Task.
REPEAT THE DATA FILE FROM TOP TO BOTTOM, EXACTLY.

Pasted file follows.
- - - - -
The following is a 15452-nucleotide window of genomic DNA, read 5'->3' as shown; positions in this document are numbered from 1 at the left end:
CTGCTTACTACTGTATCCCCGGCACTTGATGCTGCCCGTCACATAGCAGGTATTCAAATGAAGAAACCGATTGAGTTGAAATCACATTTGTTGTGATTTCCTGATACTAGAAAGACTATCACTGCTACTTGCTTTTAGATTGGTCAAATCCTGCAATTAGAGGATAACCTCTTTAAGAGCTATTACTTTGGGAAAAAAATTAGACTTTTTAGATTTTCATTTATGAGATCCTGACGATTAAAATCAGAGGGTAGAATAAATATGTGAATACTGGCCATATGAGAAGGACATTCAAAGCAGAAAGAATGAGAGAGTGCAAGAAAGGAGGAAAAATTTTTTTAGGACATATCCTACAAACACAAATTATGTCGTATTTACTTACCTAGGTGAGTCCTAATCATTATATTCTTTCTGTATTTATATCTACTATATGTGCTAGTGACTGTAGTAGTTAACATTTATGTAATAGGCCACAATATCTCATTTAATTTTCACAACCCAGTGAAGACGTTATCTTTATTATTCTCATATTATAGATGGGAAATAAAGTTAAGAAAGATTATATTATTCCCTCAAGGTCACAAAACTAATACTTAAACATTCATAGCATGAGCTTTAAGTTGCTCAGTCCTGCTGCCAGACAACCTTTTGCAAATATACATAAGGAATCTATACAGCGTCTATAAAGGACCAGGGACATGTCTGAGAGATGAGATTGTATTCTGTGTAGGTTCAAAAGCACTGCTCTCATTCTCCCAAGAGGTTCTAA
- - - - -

The following is a 15452-nucleotide window of genomic DNA, read 5'->3' as shown; positions in this document are numbered from 1 at the left end:
CTGCTTACTACTGTATCCCCGGCACTTGATGCTGCCCGTCACATAGCAGGTATTCAAATGAAGAAACCGATTGAGTTGAAATCACATTTGTTGTGATTTCCTGATACTAGAAAGACTATCACTGCTACTTGCTTTTAGATTGGTCAAATCCTGCAATTAGAGGATAACCTCTTTAAGAGCTATTACTTTGGGAAAAAAATTAGACTTTTTAGATTTTCATTTATGAGATCCTGACGATTAAAATCAGAGGGTAGAATAAATATGTGAATACTGGCCATATGAGAAGGACATTCAAAGCAGAAAGAATGAGAGAGTGCAAGAAAGGAGGAAAAATTTTTTTAGGACATATCCTACAAACACAAATTATGTCGTATTTACTTACCTAGGTGAGTCCTAATCATTATATTCTTTCTGTATTTATATCTACTATATGTGCTAGTGACTGTAGTAGTTAACATTTATGTAATAGGCCACAATATCTCATTTAATTTTCACAACCCAGTGAAGACGTTATCTTTATTATTCTCATATTATAGATGGGAAATAAAGTTAAGAAAGATTATATTATTCCCTCAAGGTCACAAAACTAATACTTAAACATTCATAGCATGAGCTTTAAGTTGCTCAGTCCTGCTGCCAGACAACCTTTTGCAAATATACATAAGGAATCTATACAGCGTCTATAAAGGACCAGGGACATGTCTGAGAGATGAGATTGTATTCTGTGTAGGTTCAAAAGCACTGCTCTCATTCTCCCAAGAGGTTCTAA